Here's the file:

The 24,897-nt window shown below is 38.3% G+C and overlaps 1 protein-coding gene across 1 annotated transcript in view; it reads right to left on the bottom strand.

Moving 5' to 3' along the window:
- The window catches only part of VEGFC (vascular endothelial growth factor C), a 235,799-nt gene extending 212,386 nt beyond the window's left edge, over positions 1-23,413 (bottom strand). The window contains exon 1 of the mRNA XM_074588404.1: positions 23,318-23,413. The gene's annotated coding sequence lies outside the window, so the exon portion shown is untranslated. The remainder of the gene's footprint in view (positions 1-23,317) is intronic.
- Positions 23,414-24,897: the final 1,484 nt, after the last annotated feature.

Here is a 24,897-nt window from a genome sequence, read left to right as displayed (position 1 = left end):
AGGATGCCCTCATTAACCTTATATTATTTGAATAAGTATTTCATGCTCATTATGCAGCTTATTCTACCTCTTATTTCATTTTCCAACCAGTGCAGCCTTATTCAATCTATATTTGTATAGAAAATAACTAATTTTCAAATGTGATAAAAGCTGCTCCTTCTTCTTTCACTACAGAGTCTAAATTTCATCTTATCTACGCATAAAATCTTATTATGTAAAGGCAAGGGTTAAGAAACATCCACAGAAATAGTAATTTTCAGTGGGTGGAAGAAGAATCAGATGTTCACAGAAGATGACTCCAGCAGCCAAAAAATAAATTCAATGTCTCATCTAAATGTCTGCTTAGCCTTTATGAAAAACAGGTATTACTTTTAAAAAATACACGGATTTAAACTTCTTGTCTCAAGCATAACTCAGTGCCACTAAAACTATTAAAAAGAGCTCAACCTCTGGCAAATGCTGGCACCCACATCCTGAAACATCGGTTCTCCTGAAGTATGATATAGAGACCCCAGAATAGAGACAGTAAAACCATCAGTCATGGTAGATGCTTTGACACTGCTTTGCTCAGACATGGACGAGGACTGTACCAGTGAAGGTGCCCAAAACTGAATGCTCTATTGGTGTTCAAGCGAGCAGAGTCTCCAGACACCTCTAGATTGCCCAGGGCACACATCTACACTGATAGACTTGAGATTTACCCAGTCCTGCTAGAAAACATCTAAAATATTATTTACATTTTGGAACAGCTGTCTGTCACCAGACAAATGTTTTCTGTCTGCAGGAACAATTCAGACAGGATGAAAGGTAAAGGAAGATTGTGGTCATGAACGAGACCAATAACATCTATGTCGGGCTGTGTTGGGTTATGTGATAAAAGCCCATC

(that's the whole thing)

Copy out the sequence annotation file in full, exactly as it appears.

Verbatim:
The 24,897-nt window shown below is 38.3% G+C and overlaps 1 protein-coding gene across 1 annotated transcript in view; it reads right to left on the bottom strand.

Moving 5' to 3' along the window:
- The window catches only part of VEGFC (vascular endothelial growth factor C), a 235,799-nt gene extending 212,386 nt beyond the window's left edge, over positions 1-23,413 (bottom strand). The window contains exon 1 of the mRNA XM_074588404.1: positions 23,318-23,413. The gene's annotated coding sequence lies outside the window, so the exon portion shown is untranslated. The remainder of the gene's footprint in view (positions 1-23,317) is intronic.
- Positions 23,414-24,897: the final 1,484 nt, after the last annotated feature.

Here is a 24,897-nt window from a genome sequence, read left to right as displayed (position 1 = left end):
AGGATGCCCTCATTAACCTTATATTATTTGAATAAGTATTTCATGCTCATTATGCAGCTTATTCTACCTCTTATTTCATTTTCCAACCAGTGCAGCCTTATTCAATCTATATTTGTATAGAAAATAACTAATTTTCAAATGTGATAAAAGCTGCTCCTTCTTCTTTCACTACAGAGTCTAAATTTCATCTTATCTACGCATAAAATCTTATTATGTAAAGGCAAGGGTTAAGAAACATCCACAGAAATAGTAATTTTCAGTGGGTGGAAGAAGAATCAGATGTTCACAGAAGATGACTCCAGCAGCCAAAAAATAAATTCAATGTCTCATCTAAATGTCTGCTTAGCCTTTATGAAAAACAGGTATTACTTTTAAAAAATACACGGATTTAAACTTCTTGTCTCAAGCATAACTCAGTGCCACTAAAACTATTAAAAAGAGCTCAACCTCTGGCAAATGCTGGCACCCACATCCTGAAACATCGGTTCTCCTGAAGTATGATATAGAGACCCCAGAATAGAGACAGTAAAACCATCAGTCATGGTAGATGCTTTGACACTGCTTTGCTCAGACATGGACGAGGACTGTACCAGTGAAGGTGCCCAAAACTGAATGCTCTATTGGTGTTCAAGCGAGCAGAGTCTCCAGACACCTCTAGATTGCCCAGGGCACACATCTACACTGATAGACTTGAGATTTACCCAGTCCTGCTAGAAAACATCTAAAATATTATTTACATTTTGGAACAGCTGTCTGTCACCAGACAAATGTTTTCTGTCTGCAGGAACAATTCAGACAGGATGAAAGGTAAAGGAAGATTGTGGTCATGAACGAGACCAATAACATCTATGTCGGGCTGTGTTGGGTTATGTGATAAAAGCCCATC